Results showed that smaller mussels are harder to find than larger. That juveniles mussels are detected less is probably due to two reasons. They have a smaller surface area and most of the time they are burrowed deep in the substate. Most juvenile mussels are burrowed in the substrate until they become adults, so about 4 years is when they stop being as much burrowed in the substrate, which is the size of about 30 mm.
Even though I expected that juveniles were harder to find, I did tough expect that environmental factors would have more of an effect. This is though probably due to hot spot sampling leading to that almost always an inventory leads to finding 1 mussel of a size and leads to no effect from environmental factors due to “perfect” detection of finding one size of a mussel.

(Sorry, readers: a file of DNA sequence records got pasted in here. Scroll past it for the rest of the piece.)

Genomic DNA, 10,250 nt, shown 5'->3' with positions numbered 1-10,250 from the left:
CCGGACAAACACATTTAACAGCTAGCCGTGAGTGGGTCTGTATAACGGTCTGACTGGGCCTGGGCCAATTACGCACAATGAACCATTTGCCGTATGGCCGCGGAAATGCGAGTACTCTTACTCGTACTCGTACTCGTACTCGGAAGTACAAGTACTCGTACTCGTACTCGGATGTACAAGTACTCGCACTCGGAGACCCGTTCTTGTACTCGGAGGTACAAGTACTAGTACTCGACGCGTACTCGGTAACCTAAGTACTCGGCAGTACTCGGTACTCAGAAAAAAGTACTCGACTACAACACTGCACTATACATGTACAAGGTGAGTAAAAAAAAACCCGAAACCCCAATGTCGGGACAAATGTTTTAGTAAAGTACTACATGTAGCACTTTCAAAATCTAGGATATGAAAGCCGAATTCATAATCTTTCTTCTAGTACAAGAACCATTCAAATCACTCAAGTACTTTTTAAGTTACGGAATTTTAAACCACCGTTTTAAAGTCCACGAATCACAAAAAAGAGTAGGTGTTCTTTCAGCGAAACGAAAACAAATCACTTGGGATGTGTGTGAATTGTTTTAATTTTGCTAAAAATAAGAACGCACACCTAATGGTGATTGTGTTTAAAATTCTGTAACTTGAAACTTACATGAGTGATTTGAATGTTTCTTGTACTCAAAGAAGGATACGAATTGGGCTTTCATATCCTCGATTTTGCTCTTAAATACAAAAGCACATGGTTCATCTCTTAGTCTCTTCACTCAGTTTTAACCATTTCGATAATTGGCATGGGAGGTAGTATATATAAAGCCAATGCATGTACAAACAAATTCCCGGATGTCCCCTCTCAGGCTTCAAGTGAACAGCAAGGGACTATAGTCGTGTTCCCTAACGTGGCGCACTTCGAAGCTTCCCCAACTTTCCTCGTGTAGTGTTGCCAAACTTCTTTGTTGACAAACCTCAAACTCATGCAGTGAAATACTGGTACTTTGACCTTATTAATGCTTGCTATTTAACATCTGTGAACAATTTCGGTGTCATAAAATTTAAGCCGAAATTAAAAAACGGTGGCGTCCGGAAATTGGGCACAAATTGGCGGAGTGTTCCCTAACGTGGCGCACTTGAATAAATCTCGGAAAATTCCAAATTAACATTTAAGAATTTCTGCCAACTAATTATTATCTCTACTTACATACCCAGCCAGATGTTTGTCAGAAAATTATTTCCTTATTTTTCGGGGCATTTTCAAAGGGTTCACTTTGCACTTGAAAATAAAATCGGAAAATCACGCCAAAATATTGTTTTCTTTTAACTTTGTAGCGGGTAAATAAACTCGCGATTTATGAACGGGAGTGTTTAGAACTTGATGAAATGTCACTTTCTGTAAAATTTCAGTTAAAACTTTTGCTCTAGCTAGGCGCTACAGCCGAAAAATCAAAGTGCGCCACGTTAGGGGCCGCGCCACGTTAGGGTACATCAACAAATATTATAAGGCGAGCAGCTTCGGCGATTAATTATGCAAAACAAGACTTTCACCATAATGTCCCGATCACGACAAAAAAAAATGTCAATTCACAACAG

Juveniles are less reported, but this doesn’t mean it is the only reason to the observed skewed size distribution. As noted in the result section, the estimated annual juvenile survival showed a similar look as to the theory about source-sink dynamics. This means that there are sources that contributes to the reproduction of mussels and that juveniles and adults migrate to sink populations. This follows what others have seen for freshwater mussels when it comes to peripheral and core areas. Therefore, I suggest that most of the19 populations in this report are what is called peripheral areas rather than core areas and that most core areas have not been inventoried for length values.
Juvenile mussels are less often found compared to adults; this is something todays monitoring programs is going to need to keep in mind to better understand mussel population health. Monitoring programs also needs better understand if a population is a peripheral area or a core area. This will help understand if core Unio crassus populations also have skewed age distributions and where resources should be allocated to help this species.